New group paper on the evolution of enhancer function across 5 Drosophila species

We published a paper on the evolution of enhancer function across 5 Drosophila species in Nature Genetics [1].

Phenotypic differences between closely related species are thought to arise primarily from changes in gene expression due to mutations in cis-regulatory sequences (enhancers). However, it has remained unclear how frequently mutations alter enhancer activity or create functional enhancers de novo. Here we use STARR-seq, a recently developed quantitative enhancer assay, to determine genome-wide enhancer activity profiles for five Drosophila species in the constant trans-regulatory environment of Drosophila melanogaster S2 cells. We find that the functions of a large fraction of D. melanogaster enhancers are conserved for their orthologous sequences owing to selection and stabilizing turnover of transcription factor motifs. Moreover, hundreds of enhancers have been gained since the D. melanogaster-Drosophila yakuba split about 11 million years ago without apparent adaptive selection and can contribute to changes in gene expression in vivo. Our finding that enhancer activity is often deeply conserved and frequently gained provides functional insights into regulatory evolution.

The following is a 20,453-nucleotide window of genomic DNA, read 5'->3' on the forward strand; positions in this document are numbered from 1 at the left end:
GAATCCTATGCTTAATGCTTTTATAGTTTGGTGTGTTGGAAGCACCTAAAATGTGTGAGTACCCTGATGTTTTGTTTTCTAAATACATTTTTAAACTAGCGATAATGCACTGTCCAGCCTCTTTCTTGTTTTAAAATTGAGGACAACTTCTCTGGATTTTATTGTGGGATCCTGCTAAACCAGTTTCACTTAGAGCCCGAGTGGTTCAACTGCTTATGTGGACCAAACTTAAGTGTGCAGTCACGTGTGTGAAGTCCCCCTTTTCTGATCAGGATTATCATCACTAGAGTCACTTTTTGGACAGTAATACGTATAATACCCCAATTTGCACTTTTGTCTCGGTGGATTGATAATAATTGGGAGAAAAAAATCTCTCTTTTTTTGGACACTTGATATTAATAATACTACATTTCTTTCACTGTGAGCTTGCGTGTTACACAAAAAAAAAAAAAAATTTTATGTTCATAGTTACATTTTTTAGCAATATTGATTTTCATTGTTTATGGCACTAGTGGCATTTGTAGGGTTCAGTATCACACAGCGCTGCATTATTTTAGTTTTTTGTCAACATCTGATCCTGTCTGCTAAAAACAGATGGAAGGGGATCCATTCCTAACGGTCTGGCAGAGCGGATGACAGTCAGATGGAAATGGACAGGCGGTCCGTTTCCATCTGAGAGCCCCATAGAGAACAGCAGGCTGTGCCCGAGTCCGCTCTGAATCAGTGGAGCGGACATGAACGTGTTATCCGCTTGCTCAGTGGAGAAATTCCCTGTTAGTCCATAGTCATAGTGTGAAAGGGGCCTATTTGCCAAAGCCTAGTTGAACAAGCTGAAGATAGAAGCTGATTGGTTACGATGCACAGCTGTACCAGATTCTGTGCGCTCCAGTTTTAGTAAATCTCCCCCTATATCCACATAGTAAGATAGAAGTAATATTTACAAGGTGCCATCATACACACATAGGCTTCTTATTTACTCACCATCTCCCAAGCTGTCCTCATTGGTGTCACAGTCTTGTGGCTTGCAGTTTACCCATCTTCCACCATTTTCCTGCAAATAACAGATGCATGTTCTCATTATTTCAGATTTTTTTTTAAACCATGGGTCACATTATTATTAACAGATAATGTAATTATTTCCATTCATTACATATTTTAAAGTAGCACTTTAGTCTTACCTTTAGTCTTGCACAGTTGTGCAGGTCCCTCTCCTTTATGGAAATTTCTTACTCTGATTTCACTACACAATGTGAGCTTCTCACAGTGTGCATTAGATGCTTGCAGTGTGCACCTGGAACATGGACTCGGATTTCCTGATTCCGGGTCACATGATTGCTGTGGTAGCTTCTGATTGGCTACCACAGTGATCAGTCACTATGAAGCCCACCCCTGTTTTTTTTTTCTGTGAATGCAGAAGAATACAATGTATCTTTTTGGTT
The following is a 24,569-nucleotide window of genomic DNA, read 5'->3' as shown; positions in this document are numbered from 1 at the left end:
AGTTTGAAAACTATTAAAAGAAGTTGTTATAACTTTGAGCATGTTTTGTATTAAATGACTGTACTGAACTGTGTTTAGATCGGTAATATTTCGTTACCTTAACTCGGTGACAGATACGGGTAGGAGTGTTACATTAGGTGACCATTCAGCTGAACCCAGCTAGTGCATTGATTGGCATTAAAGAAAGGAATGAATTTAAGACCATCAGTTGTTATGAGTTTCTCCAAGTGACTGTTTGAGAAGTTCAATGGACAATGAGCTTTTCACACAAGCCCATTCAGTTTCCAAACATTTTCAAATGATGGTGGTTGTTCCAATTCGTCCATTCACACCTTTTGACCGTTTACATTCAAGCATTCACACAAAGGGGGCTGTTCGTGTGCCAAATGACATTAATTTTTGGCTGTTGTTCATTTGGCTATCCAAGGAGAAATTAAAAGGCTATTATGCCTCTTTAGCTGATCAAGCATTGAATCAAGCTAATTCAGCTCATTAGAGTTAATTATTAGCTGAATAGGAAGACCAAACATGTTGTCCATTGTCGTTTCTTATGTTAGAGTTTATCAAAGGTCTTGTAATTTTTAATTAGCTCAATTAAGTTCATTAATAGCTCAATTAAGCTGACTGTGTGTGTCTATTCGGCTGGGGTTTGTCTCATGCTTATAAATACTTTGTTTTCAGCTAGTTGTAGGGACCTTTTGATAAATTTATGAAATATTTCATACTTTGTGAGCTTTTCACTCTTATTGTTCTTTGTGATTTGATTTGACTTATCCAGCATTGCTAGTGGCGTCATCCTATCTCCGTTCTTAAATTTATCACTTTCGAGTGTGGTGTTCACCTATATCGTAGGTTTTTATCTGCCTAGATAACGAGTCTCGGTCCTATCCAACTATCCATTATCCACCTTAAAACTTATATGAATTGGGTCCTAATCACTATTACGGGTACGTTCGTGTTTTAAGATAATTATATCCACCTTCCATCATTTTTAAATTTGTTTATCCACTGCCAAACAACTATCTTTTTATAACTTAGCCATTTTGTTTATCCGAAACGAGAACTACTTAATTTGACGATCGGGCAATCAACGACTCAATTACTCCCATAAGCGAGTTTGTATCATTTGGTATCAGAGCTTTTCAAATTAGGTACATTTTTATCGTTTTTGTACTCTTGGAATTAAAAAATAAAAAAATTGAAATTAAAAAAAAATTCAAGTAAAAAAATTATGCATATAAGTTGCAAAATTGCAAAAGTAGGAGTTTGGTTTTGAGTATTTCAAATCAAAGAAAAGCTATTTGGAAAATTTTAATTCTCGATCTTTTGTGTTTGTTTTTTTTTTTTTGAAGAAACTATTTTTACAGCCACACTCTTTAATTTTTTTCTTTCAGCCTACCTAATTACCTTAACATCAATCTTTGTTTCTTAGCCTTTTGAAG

[1] Arnold CD*, Gerlach D*, Spies D, Matts JA, Sytnikova YA, Pagani M, Lau NC, Stark A. Quantitative genome-wide enhancer activity maps for five Drosophila species show functional enhancer conservation and turnover during cis-regulatory evolution. Nat Genet. 2014. Epub ahead of print. Pubmed 24908250.